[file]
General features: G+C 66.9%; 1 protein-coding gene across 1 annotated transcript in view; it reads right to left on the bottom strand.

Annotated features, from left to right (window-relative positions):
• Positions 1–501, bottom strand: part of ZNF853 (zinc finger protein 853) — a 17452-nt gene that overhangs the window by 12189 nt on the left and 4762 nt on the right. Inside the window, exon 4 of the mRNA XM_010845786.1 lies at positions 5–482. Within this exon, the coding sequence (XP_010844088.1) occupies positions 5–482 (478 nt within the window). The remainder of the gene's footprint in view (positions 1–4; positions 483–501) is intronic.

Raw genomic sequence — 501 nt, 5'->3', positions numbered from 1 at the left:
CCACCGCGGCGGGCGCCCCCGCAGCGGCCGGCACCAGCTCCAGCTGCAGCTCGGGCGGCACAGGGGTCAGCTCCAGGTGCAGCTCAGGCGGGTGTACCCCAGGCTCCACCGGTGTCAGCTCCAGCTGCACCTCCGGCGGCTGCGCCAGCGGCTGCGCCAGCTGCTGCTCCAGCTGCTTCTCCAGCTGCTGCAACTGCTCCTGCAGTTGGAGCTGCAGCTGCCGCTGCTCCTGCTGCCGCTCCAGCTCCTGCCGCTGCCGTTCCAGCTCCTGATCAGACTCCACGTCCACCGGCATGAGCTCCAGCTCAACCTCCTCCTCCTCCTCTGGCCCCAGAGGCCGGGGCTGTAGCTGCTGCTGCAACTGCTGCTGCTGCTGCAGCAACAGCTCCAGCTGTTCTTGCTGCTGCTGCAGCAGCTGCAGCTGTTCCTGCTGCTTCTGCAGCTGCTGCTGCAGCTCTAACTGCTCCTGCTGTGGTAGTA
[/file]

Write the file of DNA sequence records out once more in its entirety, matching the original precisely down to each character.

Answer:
General features: G+C 66.9%; 1 protein-coding gene across 1 annotated transcript in view; it reads right to left on the bottom strand.

Annotated features, from left to right (window-relative positions):
• Positions 1–501, bottom strand: part of ZNF853 (zinc finger protein 853) — a 17452-nt gene that overhangs the window by 12189 nt on the left and 4762 nt on the right. Inside the window, exon 4 of the mRNA XM_010845786.1 lies at positions 5–482. Within this exon, the coding sequence (XP_010844088.1) occupies positions 5–482 (478 nt within the window). The remainder of the gene's footprint in view (positions 1–4; positions 483–501) is intronic.

Raw genomic sequence — 501 nt, 5'->3', positions numbered from 1 at the left:
CCACCGCGGCGGGCGCCCCCGCAGCGGCCGGCACCAGCTCCAGCTGCAGCTCGGGCGGCACAGGGGTCAGCTCCAGGTGCAGCTCAGGCGGGTGTACCCCAGGCTCCACCGGTGTCAGCTCCAGCTGCACCTCCGGCGGCTGCGCCAGCGGCTGCGCCAGCTGCTGCTCCAGCTGCTTCTCCAGCTGCTGCAACTGCTCCTGCAGTTGGAGCTGCAGCTGCCGCTGCTCCTGCTGCCGCTCCAGCTCCTGCCGCTGCCGTTCCAGCTCCTGATCAGACTCCACGTCCACCGGCATGAGCTCCAGCTCAACCTCCTCCTCCTCCTCTGGCCCCAGAGGCCGGGGCTGTAGCTGCTGCTGCAACTGCTGCTGCTGCTGCAGCAACAGCTCCAGCTGTTCTTGCTGCTGCTGCAGCAGCTGCAGCTGTTCCTGCTGCTTCTGCAGCTGCTGCTGCAGCTCTAACTGCTCCTGCTGTGGTAGTA